Change vs discovery


One of the most common pieces of advice you hear about relationships is to avoid trying to change the other person. Be yourself as well as you can, and accept the other for who they are.

When you first begin to get to know a person you are newly attracted to, you are, of course, putting your best self forward. And you know they are doing the same.

The time you spend together — whether you call it ‘dating’ or something else — gradually reveals more of the other’s as well as your own authentic self within the safety of developing affection for each other. You most often cannot know immediately whether a relationship will work out, as sweet and exciting as the love-at-first-sight idea is.

At the beginning, the compatibilities seem obvious, comforting and enticing.

Sooner or later, incompatibilities or dislikes manifest themselves, and piece by piece, you each start making private micro-decisions as to their relative importance to the relationship as a whole. Until it becomes something you need to talk about.

And the one thing *not* to do is to try to change the other person…

I certainly do not want someone else trying to change me. However…

I absolutely do want to be challenged constructively, and thus helped to discover ways that i might continue to become a better me. I think that’s what happens in a healthy, mutually beneficial relationship.

As you become more trusting of the other person’s affection and acceptance, you can show more of your real self. And where differences or conflicts arise, there is an opportunity for discovery.

You might discover that a trait of yours is problematic for the relationship because of how it interacts with the other’s comfort level or desires. And maybe you decide it’s a trait too central to your sense of self to change — so you eventually must determine whether the relationship can accommodate it.

Or you might discover an aspect of yourself you didn’t clearly see before. It comes into sharper view by learning how the other person sees you. Perhaps it’s related to something about you that you’d like to improve upon, and now you have a new opportunity to work toward that.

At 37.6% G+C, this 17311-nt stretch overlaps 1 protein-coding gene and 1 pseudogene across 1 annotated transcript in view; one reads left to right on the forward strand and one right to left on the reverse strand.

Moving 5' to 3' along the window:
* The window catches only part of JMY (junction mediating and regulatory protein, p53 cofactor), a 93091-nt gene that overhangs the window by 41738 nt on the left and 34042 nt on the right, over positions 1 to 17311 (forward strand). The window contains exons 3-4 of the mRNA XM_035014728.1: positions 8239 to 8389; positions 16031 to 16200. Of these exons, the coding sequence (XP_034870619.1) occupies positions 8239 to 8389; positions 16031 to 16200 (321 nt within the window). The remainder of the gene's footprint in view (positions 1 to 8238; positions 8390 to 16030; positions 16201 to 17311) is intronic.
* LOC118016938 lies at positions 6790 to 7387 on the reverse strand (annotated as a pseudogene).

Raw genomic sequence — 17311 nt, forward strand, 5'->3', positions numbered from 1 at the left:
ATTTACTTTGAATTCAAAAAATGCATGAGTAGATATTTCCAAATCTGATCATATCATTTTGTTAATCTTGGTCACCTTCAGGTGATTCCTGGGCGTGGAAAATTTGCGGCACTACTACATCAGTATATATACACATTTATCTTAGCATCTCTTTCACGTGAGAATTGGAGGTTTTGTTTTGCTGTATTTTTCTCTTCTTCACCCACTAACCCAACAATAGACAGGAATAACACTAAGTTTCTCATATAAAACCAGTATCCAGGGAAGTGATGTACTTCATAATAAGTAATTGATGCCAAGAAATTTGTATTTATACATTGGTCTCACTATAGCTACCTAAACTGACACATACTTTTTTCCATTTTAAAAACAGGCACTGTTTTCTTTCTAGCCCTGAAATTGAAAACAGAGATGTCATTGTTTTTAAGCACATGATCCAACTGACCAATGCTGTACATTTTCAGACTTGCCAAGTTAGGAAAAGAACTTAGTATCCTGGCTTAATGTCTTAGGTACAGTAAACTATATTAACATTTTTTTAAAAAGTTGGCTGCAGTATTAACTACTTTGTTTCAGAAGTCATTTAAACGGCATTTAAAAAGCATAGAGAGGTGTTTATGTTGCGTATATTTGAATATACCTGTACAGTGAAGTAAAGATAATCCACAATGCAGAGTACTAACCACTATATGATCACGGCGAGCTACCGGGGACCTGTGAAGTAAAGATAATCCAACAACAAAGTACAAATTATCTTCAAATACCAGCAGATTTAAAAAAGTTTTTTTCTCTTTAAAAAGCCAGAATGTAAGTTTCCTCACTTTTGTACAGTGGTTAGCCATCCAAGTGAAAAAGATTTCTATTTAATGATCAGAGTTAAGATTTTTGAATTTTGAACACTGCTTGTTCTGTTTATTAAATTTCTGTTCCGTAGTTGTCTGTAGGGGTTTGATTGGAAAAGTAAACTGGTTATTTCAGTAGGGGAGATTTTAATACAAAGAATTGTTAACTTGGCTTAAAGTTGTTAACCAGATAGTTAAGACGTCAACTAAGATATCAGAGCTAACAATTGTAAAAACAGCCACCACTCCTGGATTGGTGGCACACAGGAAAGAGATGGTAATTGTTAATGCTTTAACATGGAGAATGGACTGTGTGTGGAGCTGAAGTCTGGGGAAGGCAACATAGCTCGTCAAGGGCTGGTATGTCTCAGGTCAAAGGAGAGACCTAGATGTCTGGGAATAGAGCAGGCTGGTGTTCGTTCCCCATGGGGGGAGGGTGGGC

So discovery might lead to change. Not because changing the other was the objective, but because of discoveries.

Discoveries that come about from simply trying to love each other better each day.

12 thoughts on “Change vs discovery

  1. Insightful and well-articulated! I was thinking recently about how knowing another person can stay with you your whole life. Years or decades can pass with no communication, but when you see the person again, that combination of characteristics that make them them can be immediately recognized and re-engaged with. What an incredible thing relationships are.

  2. I think that is a pillar of a healthy relationship. You invest yourself in the relationship by doing things to improve yourself, to make you a better partner. I found treating my hubby with respect (not acting like his mother,) helps him make decisions that will earn more respect!

  3. A friend wrote me privately with this observation about relationships that i think is worth sharing:
    “If you don’t want someone to change you, don’t have any relationships! If you have relationships change is gonna happen, guaranteed!”

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